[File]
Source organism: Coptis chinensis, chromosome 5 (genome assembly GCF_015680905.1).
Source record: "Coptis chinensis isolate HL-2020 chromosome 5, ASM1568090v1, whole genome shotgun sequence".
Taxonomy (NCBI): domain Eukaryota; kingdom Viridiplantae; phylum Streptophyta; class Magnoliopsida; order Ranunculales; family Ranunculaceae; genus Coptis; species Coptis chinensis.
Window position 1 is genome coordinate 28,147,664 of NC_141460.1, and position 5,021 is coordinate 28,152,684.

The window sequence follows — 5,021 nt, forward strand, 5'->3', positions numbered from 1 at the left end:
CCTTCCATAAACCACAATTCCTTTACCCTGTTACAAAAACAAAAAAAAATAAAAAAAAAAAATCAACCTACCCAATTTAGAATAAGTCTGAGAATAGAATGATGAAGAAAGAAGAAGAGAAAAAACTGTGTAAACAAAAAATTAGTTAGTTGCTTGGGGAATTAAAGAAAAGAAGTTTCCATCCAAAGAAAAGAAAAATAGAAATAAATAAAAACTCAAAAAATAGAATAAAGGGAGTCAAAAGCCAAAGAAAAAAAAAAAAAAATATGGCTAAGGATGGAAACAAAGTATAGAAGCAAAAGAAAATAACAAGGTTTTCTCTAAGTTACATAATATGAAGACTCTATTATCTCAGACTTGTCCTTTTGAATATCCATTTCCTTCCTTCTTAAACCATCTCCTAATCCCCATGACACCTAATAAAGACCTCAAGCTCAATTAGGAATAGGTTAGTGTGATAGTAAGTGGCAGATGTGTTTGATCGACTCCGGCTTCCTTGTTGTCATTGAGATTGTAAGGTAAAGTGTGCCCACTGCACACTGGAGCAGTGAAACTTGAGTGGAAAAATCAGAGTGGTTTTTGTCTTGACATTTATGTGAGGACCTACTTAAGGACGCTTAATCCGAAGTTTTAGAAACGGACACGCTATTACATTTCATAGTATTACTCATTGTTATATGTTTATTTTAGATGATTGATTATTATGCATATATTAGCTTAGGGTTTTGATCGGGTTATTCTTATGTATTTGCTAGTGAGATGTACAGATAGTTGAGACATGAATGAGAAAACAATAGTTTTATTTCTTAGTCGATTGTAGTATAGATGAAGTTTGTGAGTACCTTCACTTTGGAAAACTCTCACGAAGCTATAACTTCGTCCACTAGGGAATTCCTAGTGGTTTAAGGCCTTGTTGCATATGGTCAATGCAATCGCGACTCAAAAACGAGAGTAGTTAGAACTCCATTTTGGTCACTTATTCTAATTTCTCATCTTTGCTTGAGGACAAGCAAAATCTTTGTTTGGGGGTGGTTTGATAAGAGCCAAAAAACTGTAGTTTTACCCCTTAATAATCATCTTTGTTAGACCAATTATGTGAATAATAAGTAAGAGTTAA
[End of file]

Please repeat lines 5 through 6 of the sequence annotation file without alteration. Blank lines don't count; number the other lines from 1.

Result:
The window sequence follows — 5,021 nt, forward strand, 5'->3', positions numbered from 1 at the left end:
CCTTCCATAAACCACAATTCCTTTACCCTGTTACAAAAACAAAAAAAAATAAAAAAAAAAAATCAACCTACCCAATTTAGAATAAGTCTGAGAATAGAATGATGAAGAAAGAAGAAGAGAAAAAACTGTGTAAACAAAAAATTAGTTAGTTGCTTGGGGAATTAAAGAAAAGAAGTTTCCATCCAAAGAAAAGAAAAATAGAAATAAATAAAAACTCAAAAAATAGAATAAAGGGAGTCAAAAGCCAAAGAAAAAAAAAAAAAAATATGGCTAAGGATGGAAACAAAGTATAGAAGCAAAAGAAAATAACAAGGTTTTCTCTAAGTTACATAATATGAAGACTCTATTATCTCAGACTTGTCCTTTTGAATATCCATTTCCTTCCTTCTTAAACCATCTCCTAATCCCCATGACACCTAATAAAGACCTCAAGCTCAATTAGGAATAGGTTAGTGTGATAGTAAGTGGCAGATGTGTTTGATCGACTCCGGCTTCCTTGTTGTCATTGAGATTGTAAGGTAAAGTGTGCCCACTGCACACTGGAGCAGTGAAACTTGAGTGGAAAAATCAGAGTGGTTTTTGTCTTGACATTTATGTGAGGACCTACTTAAGGACGCTTAATCCGAAGTTTTAGAAACGGACACGCTATTACATTTCATAGTATTACTCATTGTTATATGTTTATTTTAGATGATTGATTATTATGCATATATTAGCTTAGGGTTTTGATCGGGTTATTCTTATGTATTTGCTAGTGAGATGTACAGATAGTTGAGACATGAATGAGAAAACAATAGTTTTATTTCTTAGTCGATTGTAGTATAGATGAAGTTTGTGAGTACCTTCACTTTGGAAAACTCTCACGAAGCTATAACTTCGTCCACTAGGGAATTCCTAGTGGTTTAAGGCCTTGTTGCATATGGTCAATGCAATCGCGACTCAAAAACGAGAGTAGTTAGAACTCCATTTTGGTCACTTATTCTAATTTCTCATCTTTGCTTGAGGACAAGCAAAATCTTTGTTTGGGGGTGGTTTGATAAGAGCCAAAAAACTGTAGTTTTACCCCTTAATAATCATCTTTGTTAGACCAATTATGTGAATAATAAGTAAGAGTTAA